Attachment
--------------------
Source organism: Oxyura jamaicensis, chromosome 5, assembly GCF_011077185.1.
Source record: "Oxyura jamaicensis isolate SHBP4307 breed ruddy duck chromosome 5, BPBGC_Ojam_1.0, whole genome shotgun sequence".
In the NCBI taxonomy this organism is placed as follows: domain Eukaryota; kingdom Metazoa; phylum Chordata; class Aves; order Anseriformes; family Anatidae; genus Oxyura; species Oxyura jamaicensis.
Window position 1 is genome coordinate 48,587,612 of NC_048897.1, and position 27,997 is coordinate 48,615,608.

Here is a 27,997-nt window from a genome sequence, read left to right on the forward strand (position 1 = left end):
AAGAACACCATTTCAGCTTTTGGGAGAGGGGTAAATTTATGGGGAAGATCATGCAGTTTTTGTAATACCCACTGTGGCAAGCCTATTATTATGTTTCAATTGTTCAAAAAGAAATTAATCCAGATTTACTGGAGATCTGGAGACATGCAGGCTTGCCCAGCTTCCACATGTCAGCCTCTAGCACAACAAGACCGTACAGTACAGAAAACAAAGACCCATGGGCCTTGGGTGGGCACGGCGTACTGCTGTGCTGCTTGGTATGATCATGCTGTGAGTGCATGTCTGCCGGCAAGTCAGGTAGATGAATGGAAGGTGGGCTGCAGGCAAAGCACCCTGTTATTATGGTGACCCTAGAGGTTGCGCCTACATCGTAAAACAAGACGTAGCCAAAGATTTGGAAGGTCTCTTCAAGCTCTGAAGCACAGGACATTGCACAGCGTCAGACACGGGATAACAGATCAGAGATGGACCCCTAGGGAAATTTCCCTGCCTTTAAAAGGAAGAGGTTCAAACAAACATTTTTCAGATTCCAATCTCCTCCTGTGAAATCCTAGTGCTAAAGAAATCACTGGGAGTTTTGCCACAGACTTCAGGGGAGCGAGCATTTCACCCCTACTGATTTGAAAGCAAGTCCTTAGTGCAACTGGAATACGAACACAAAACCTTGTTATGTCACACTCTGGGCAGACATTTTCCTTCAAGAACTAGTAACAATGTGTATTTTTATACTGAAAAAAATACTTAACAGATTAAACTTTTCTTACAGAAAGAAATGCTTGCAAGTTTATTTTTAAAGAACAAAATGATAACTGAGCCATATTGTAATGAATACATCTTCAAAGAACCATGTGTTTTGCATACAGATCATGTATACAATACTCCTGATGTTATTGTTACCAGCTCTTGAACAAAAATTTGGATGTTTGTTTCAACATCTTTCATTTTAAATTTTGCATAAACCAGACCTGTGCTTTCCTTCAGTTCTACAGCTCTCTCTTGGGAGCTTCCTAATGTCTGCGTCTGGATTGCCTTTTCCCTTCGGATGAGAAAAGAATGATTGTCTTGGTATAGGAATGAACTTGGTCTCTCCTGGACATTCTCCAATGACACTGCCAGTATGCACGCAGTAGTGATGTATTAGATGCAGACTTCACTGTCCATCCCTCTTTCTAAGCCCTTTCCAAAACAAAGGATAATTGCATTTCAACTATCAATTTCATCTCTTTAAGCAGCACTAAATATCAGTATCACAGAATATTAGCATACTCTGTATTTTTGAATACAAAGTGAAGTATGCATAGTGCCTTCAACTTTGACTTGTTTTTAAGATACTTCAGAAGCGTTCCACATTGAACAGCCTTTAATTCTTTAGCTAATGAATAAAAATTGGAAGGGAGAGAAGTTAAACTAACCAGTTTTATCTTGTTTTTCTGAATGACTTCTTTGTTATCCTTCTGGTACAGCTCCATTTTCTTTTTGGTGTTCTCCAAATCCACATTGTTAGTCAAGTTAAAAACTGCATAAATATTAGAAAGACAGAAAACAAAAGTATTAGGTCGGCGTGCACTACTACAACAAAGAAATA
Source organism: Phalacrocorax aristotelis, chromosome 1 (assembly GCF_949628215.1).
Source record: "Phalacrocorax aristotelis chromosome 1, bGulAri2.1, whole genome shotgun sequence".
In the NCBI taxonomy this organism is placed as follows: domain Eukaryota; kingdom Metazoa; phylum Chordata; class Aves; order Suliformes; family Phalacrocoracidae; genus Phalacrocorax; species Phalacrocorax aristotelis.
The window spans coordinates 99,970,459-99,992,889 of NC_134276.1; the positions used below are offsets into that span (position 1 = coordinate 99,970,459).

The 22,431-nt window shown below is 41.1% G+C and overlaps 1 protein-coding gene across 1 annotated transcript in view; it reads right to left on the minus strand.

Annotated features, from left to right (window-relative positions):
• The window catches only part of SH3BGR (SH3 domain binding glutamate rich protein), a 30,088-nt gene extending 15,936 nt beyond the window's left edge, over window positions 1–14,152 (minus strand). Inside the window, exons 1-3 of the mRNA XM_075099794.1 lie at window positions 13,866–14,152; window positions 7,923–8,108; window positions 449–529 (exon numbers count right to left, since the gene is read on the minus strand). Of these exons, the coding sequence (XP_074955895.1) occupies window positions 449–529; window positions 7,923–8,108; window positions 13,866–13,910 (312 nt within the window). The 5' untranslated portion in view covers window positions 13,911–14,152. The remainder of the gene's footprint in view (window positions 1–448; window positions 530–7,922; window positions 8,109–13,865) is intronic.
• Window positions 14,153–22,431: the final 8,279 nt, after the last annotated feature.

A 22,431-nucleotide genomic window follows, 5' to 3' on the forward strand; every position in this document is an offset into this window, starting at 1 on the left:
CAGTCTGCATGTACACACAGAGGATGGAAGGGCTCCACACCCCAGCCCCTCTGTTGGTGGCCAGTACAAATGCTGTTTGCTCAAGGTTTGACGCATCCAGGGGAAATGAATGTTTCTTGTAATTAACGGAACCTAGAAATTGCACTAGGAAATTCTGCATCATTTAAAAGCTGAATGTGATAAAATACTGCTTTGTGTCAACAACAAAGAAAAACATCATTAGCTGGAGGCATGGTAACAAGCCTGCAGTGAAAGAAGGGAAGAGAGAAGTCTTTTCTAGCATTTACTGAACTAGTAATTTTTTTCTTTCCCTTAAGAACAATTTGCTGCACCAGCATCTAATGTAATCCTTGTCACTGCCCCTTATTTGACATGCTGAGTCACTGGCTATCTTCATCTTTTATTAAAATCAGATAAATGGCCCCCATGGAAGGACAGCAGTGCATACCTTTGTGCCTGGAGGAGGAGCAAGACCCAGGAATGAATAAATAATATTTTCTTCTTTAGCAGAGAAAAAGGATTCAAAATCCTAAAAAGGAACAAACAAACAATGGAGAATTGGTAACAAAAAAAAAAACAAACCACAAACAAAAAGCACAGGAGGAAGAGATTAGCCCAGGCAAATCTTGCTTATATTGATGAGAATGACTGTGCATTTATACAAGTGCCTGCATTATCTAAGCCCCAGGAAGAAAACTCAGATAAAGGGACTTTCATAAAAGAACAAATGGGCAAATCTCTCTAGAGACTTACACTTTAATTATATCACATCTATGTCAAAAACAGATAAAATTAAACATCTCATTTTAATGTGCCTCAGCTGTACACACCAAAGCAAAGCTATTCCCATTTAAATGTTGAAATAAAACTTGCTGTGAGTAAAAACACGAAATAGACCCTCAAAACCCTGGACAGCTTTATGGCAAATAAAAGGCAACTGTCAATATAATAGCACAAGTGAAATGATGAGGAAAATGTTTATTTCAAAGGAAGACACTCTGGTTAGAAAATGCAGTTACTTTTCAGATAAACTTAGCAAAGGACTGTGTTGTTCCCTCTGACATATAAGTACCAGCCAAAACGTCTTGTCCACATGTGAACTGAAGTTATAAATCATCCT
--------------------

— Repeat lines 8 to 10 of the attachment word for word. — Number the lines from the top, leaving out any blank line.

Source record: "Phalacrocorax aristotelis chromosome 1, bGulAri2.1, whole genome shotgun sequence".
In the NCBI taxonomy this organism is placed as follows: domain Eukaryota; kingdom Metazoa; phylum Chordata; class Aves; order Suliformes; family Phalacrocoracidae; genus Phalacrocorax; species Phalacrocorax aristotelis.
The window spans coordinates 99,970,459-99,992,889 of NC_134276.1; the positions used below are offsets into that span (position 1 = coordinate 99,970,459).